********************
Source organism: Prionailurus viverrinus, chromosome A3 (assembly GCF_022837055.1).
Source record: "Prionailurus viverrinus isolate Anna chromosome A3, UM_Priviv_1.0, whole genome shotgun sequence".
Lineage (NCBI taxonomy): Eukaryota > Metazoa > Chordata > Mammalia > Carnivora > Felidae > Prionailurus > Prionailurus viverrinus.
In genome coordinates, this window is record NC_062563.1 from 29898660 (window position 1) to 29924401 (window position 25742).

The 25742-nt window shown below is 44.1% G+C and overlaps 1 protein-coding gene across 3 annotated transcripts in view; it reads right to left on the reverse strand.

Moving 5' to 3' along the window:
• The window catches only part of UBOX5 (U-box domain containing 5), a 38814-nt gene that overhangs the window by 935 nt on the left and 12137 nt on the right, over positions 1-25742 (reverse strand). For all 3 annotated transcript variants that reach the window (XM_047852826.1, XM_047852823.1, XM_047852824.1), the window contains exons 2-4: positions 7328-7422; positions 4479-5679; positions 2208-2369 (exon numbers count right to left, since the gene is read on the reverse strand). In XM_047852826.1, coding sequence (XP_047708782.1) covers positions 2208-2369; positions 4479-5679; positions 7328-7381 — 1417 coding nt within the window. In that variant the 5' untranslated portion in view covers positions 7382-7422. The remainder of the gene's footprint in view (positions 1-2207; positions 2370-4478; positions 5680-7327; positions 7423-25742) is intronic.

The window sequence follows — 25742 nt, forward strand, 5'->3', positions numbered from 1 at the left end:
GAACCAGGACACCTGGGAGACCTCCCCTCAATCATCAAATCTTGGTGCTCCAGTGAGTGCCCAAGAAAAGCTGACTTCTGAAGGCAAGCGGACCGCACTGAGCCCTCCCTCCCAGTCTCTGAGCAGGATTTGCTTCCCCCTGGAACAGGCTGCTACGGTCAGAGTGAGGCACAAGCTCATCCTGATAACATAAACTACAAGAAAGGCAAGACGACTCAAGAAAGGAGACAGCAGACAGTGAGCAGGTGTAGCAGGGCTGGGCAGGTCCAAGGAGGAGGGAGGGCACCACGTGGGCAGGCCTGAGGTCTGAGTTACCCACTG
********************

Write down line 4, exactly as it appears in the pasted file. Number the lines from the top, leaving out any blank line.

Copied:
In genome coordinates, this window is record NC_062563.1 from 29898660 (window position 1) to 29924401 (window position 25742).